Three of Chicago’s largest homeless shelters have banished bologna in favor of seared steak, za’atar chicken and perhaps, an extra helping of dignity.
The shelters, which traditionally serve a hot sit-down dinner and breakfast, often handed a peanut butter sandwich or other brown-bag lunch fare to visitors as they left each morning. But now, a partnership with Starbucks through Feeding America and the Greater Chicago Food Depository means that homeless Chicagoans get an upgrade to that critical daytime meal. The partnership potentially will expand to other U.S. cities as Starbucks’ lunch offerings grow.
Unsold sandwiches and salads from Starbucks’ Mercato lunch menu, currently only available in Chicago, are now directed to the three shelters nightly: Franciscan House in East Garfield Park, the shelter run by Olive Branch Mission in West Pullman and Pacific Garden Mission on the near West Side. Shelter managers say that the packaged meals, which range from a Cuban sandwich to green goddess avocado salads, have given those who stay at the shelters a much-requested break from the traditional PB&J they would leave with in the morning, reduced food waste, and freed up hours of sandwich-making traditionally handled by volunteers.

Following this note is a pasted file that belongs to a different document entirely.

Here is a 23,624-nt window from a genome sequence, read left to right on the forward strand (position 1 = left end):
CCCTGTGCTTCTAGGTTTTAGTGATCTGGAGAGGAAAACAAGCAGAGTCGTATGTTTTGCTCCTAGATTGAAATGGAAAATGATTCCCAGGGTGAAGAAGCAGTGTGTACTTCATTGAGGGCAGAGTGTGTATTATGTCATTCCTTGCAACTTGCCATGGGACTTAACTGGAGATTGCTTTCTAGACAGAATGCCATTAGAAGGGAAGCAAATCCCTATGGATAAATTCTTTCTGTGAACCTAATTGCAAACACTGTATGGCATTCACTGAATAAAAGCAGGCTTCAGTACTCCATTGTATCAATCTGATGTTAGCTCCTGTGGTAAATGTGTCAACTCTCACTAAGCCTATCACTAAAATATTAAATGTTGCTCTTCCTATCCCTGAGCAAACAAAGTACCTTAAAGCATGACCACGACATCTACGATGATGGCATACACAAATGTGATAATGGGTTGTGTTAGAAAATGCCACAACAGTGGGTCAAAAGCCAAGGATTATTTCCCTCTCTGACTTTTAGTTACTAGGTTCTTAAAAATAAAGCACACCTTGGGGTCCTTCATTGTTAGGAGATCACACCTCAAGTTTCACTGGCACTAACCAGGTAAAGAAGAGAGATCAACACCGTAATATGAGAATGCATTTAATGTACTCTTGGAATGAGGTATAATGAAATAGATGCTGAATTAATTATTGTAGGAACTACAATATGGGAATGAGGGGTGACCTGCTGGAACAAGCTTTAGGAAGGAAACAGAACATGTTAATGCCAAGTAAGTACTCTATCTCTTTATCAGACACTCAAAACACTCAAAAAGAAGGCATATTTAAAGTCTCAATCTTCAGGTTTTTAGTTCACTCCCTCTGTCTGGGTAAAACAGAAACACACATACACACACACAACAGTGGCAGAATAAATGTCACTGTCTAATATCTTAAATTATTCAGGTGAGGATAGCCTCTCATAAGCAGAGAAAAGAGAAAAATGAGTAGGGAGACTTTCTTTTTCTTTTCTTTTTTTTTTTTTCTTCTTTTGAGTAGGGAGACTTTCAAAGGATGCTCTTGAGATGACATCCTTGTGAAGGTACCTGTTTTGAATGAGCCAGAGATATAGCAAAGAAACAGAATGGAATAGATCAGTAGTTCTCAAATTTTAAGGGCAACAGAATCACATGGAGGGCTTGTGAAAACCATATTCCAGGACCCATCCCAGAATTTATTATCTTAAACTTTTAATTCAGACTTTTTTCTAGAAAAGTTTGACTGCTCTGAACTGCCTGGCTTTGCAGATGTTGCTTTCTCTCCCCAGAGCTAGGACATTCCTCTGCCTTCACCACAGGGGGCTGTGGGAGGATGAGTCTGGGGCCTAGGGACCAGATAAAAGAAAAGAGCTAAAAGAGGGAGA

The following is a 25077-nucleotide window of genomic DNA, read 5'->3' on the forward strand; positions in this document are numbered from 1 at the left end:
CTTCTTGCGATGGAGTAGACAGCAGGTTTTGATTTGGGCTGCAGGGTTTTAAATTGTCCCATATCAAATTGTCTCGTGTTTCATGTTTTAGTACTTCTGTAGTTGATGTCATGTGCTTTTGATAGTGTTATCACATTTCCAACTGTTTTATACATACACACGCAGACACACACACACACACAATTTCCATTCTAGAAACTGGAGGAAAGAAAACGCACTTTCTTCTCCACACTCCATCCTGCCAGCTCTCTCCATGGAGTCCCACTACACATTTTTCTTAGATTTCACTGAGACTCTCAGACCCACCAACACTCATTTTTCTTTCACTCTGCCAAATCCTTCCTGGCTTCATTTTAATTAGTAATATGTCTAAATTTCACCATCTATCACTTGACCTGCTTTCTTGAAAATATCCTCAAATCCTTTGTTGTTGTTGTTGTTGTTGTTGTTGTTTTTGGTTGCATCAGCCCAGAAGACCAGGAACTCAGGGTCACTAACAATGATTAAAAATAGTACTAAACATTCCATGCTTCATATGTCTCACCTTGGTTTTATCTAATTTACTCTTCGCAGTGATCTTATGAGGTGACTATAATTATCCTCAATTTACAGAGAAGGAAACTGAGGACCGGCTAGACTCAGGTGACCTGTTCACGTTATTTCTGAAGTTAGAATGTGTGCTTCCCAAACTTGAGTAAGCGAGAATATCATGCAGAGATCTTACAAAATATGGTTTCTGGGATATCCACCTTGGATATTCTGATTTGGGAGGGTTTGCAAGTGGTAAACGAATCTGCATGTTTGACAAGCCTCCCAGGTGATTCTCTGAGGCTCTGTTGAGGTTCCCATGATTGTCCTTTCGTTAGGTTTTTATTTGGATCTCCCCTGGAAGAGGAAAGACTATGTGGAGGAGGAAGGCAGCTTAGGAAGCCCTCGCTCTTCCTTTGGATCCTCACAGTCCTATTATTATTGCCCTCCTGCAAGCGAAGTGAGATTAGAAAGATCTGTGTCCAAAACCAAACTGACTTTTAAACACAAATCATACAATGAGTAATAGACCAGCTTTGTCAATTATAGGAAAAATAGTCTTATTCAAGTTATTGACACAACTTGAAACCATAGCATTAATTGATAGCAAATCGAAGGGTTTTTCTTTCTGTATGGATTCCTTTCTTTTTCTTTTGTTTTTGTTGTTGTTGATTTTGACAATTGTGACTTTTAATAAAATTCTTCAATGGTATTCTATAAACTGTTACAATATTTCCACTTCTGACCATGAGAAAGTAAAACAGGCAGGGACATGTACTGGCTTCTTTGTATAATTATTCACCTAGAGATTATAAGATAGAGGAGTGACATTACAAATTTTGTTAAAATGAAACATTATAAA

They’re also giving the temporary shelter residents something less tangible but even more important, shelter officials say.
“There’s something respectful about giving out good, quality food,” said Ed Jacob, executive director of Franciscan Outreach, which runs Franciscan House. “It’s a dignity thing. It’s not like putting bologna between two slices of bread.”
The shelters typically serve a dinner of pork chops, chicken or steak from established donation points like local restaurants or events brokered through the Greater Chicago Food Depository. Breakfast is often a hearty combination of pancakes, oatmeal, sausage and eggs, or something similar, depending on what food is delivered for that day. And then, volunteers or other full-time assistance program residents would prepare sandwiches to ease the 12-hour stretch that residents spend out of the shelters during the day.
But the sandwiches for hundreds of hungry people took hours to make, tying up volunteers, and some residents would take them and not eat them.
Olive Branch shelter manager Genice Bowles said that sandwich-prep duties that used to take three hours now take about one, and there are no longer any wasted meals.